Green Lantern #21, DC Comics, June 1963
This Week’s Undervalued Spotlight shines on Green Lantern #21, a book that features the 1st appearance of Doctor Polaris, the man who mastered Magnetism.
I’ve speculated on some of Stan Lee’s motivations in the past. I thought for sure he read and liked Dell’s Lobo, perhaps it inspired him to co-create Black Panther seven months later. My natural suspicions are aroused with Green Lantern #21. Did Stan and Jack read DC? Did they like Doctor Polaris? Did they like the concept well enough to borrow against it when creating Magneto in X-Men #1 (September 1963). There are major differences in power and ability between Polaris and Magneto, I’m just pointing at Polaris pointing Lee and Kirby to Magnetism and Magnetic Fields as a concept.
Too much speculation? Too much a stretch? Maybe but I think there is something there and I think that the collecting community should give this another look.
Green Lantern #21 doesn’t even need Magneto! Comic books featuring introductions of villains are always sought after. These issues are what we call Minor Keys and there are more and more of them being separated and highlighted within old established runs.
Green Lantern as a title suffered much after the lukewarm reception the Ryan Reynolds movie got. We can’t lose perspective though, Green Lantern #21 is early Silver Age, it was published before the creation of the X-Men, Daredevil and Doctor Strange. Early days.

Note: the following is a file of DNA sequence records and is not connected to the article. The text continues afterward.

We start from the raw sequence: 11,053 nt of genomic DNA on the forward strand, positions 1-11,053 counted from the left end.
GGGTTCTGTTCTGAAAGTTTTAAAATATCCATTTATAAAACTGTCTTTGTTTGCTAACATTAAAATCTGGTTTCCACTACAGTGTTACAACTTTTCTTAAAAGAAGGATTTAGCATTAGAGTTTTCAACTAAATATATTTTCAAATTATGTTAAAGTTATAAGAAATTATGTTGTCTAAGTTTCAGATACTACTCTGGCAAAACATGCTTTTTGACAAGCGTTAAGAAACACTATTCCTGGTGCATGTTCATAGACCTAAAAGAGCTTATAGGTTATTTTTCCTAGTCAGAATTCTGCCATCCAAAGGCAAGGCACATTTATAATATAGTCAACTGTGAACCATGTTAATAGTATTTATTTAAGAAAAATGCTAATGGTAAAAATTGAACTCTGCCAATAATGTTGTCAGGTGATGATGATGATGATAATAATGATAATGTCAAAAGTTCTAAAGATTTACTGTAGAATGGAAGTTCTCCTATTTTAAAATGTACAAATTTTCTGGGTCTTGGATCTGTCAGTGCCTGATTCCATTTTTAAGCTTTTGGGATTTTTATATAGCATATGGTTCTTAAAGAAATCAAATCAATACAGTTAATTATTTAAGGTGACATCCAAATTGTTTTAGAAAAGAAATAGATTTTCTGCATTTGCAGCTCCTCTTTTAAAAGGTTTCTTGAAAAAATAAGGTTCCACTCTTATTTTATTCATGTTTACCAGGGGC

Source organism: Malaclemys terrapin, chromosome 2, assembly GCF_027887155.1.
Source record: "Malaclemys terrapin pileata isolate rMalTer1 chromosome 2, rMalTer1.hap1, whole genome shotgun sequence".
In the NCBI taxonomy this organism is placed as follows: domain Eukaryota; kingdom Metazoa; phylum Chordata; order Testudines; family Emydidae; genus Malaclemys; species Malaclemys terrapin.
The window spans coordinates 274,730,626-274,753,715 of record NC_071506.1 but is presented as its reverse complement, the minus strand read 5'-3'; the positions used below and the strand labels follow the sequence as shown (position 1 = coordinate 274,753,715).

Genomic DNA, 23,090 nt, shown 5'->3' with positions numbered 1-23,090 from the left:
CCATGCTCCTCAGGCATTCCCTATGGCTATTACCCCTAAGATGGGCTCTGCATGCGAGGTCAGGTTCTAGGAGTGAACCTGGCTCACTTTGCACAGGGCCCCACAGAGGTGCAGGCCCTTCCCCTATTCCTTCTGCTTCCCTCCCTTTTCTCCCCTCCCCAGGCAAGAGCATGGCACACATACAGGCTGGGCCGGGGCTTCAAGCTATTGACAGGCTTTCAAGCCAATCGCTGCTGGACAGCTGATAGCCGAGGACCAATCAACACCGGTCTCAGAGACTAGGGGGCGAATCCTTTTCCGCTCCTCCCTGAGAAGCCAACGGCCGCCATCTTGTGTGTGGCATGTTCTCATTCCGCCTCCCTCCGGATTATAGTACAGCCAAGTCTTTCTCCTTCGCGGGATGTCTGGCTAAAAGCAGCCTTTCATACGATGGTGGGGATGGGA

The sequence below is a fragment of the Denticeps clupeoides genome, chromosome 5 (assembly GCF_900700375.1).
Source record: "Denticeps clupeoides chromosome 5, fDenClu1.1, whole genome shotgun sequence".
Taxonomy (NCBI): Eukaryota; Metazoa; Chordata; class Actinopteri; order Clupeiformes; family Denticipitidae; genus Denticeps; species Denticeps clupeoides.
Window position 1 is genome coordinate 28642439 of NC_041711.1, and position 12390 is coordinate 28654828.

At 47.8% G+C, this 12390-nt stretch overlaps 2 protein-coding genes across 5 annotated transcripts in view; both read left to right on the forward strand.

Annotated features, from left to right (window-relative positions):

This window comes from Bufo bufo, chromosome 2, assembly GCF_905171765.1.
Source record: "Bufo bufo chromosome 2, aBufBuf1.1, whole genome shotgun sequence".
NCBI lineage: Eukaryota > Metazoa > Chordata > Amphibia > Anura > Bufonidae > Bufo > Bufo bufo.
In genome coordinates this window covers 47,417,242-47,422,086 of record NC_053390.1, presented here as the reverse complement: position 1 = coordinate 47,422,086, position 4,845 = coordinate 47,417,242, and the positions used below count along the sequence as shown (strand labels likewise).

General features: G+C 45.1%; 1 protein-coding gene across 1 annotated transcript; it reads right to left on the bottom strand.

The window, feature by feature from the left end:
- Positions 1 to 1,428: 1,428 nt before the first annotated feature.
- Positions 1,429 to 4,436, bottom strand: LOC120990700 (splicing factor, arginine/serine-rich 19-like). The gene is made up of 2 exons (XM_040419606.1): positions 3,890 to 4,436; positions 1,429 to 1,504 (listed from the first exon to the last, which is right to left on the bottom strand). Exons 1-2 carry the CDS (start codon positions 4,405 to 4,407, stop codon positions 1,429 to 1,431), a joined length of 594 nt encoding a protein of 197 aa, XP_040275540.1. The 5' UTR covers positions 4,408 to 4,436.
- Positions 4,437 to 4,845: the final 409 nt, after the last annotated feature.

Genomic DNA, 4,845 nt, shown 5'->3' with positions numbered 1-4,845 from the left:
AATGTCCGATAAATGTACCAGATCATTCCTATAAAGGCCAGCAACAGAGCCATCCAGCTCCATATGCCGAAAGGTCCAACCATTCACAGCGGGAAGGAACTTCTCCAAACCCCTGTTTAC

Minor keys like this with a neat villain introduction are ripe for future price increases. I’d be looking for a graded 8.0 minimum, preferably a 9.2. If you are buying a raw copy make sure it’s nice and clean, square and tight!
A CGC 8.0 copy sold for $76 a year ago, back in June a 7.5 sold for $149, they’re on to us!
The 45th Overstreet price breaks for this book is $81/$176/$270 in the 8.0/9.0/9.2 grade splits.
Reasons to buy this comic book as an investment.
- Origin and first appearance of Doctor Polaris
- Early Silver Age minor key
Well could you go back even further to Magno in ‘Super Mystery’ comics?
What about a look at, Mr Slumber in The Duke of Darkness, ‘Triple Threat’ comics. As mentioned elsewhere did Steve Ditko get his Nightmare idea from this?
I’m sure we’ll find the history of comic book creations riddled with these “inspirations”. I guess it’s picking the ones that you believe have the most direct merit and the ones that perhaps would benefit from more awareness.